Fatal mushrooms found in Greater Victoria


Death Cap Mushrooms can be fatal for both dogs and humans and can be found in rural or urban settings.

Island Health is warning of an extremely toxic mushroom which is popping up earlier than usual in Greater Victoria.

Death cap mushrooms are poisonous to both dogs and humans, with recent reports of them growing in the Uplands and Cedar Hill areas. Experts say they can also be found in urban settings.

Ingesting the death cap mushroom can be fatal. A Victoria toddler died in 2016 after accidentally eating one. For those that do survive, liver transplants are often a necessary life-saving procedure.

Symptoms of nausea and vomiting begin around 8-12 hours after ingestion, symptoms disappear around the 24-hour marker, with liver and kidney damage symptoms starting three to six days after ingestion.

This type of mushroom usually sprouts up in the fall, however Island Health says increased lawn watering may have caused the mushrooms to grow earlier this year.

Island Health is warning against wild mushroom picking unless you are knowledgeable and can identify local varieties. Mushroom varieties vary from province to province, with lots of local lookalikes.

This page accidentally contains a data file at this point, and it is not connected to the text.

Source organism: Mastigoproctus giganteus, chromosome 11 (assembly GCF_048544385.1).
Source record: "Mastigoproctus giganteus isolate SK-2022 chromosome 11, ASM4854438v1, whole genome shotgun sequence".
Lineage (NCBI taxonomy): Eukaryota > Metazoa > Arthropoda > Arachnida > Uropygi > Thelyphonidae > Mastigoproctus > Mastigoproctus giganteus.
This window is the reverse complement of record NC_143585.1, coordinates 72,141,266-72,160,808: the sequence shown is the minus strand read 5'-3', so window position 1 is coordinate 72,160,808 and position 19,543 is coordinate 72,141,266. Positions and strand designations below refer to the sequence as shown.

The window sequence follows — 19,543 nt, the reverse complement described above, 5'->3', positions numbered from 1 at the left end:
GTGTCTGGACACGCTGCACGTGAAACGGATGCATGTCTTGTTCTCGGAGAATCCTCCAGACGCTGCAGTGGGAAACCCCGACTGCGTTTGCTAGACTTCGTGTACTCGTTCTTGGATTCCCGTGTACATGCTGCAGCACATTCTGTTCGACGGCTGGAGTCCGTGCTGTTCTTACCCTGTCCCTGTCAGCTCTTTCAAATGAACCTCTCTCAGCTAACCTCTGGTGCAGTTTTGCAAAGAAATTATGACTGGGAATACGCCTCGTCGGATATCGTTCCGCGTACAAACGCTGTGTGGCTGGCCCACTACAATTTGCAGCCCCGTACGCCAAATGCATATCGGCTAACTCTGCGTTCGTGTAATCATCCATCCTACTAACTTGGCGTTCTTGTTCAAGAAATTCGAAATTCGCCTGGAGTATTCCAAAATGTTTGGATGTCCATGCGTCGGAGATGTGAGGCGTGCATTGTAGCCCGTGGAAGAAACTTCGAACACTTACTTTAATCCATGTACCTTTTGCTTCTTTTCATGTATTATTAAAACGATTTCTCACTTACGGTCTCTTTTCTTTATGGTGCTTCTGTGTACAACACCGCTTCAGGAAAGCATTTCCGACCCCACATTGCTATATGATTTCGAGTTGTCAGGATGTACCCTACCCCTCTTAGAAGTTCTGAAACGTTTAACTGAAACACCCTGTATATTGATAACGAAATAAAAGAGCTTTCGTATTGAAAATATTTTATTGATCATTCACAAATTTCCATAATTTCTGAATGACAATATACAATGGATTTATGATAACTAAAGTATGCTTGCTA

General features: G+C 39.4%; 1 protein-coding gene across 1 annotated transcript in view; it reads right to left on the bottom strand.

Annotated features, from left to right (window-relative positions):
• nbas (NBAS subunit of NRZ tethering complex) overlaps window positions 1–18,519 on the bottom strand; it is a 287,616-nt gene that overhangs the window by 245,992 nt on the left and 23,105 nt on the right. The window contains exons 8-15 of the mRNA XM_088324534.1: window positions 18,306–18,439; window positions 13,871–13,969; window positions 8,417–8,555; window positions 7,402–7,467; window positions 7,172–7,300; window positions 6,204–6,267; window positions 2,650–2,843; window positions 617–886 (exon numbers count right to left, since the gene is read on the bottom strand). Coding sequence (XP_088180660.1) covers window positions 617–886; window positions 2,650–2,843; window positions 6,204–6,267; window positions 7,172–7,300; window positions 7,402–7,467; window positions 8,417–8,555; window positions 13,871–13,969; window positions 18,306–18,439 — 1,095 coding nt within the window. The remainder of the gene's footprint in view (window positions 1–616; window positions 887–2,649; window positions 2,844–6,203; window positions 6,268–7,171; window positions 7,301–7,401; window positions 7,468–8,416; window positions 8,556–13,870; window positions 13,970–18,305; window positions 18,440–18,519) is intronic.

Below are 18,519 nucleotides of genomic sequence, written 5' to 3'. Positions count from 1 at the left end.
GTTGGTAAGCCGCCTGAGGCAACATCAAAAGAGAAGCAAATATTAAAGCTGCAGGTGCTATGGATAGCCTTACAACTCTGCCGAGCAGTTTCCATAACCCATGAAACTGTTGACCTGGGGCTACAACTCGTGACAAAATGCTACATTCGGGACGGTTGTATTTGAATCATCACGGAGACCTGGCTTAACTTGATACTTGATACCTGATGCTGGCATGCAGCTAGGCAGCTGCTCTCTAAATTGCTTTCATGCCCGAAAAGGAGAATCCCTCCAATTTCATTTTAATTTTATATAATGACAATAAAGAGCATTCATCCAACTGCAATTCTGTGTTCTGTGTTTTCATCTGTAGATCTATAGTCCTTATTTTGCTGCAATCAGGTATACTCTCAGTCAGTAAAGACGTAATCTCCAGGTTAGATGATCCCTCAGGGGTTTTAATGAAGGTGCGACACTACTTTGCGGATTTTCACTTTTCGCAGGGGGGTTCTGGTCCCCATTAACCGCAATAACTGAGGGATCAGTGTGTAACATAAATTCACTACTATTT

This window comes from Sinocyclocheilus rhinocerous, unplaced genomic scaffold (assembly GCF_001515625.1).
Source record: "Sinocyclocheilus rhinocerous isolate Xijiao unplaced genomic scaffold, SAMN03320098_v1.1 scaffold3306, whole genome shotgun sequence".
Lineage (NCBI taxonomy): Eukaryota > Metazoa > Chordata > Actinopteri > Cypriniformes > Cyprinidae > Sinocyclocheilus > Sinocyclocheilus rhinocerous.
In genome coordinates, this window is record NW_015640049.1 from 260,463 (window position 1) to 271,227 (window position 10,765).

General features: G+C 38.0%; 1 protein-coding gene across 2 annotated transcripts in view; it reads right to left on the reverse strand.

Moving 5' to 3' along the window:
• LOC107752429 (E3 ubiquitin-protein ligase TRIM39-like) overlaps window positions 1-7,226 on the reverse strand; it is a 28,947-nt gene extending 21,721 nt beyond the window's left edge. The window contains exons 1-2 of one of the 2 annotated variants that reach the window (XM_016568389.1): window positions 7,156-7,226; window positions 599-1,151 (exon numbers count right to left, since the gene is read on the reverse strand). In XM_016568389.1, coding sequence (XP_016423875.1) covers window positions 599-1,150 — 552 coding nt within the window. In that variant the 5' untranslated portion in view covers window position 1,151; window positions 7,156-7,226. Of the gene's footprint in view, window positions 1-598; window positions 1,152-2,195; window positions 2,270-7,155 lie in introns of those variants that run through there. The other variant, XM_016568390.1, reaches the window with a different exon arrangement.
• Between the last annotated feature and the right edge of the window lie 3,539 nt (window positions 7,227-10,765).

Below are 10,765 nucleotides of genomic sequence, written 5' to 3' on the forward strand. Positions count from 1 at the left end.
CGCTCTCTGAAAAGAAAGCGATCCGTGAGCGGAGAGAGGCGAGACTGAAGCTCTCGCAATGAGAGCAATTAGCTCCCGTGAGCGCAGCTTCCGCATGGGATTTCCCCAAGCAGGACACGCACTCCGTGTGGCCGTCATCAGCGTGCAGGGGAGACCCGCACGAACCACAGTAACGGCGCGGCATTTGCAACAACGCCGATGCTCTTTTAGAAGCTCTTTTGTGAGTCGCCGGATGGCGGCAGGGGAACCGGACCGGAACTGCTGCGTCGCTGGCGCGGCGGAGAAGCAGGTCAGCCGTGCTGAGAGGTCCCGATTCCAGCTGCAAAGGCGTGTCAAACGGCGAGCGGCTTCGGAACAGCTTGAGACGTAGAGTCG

“We’re concerned about people with limited knowledge of poisonous and non-poisonous mushrooms; the differences can be subtle and even microscopic in some cases,” said Island Health’s Chief Medical Health Officer Dr. Richard Stanwick.

Death cap mushrooms are easily confused with puffballs and paddy-straw mushrooms, so Island Health is advising if you’re unsure, leave them alone.

“Picking wild mushrooms should be left to people with significant expertise,” said Stanwick.

If you think you’ve consumed a poisonous mushroom, call 911, go to your nearest hospital, or call the BC Drug and Poison Information Centre at 1-800-567-8911 and keep a sample of the mushroom for testing.


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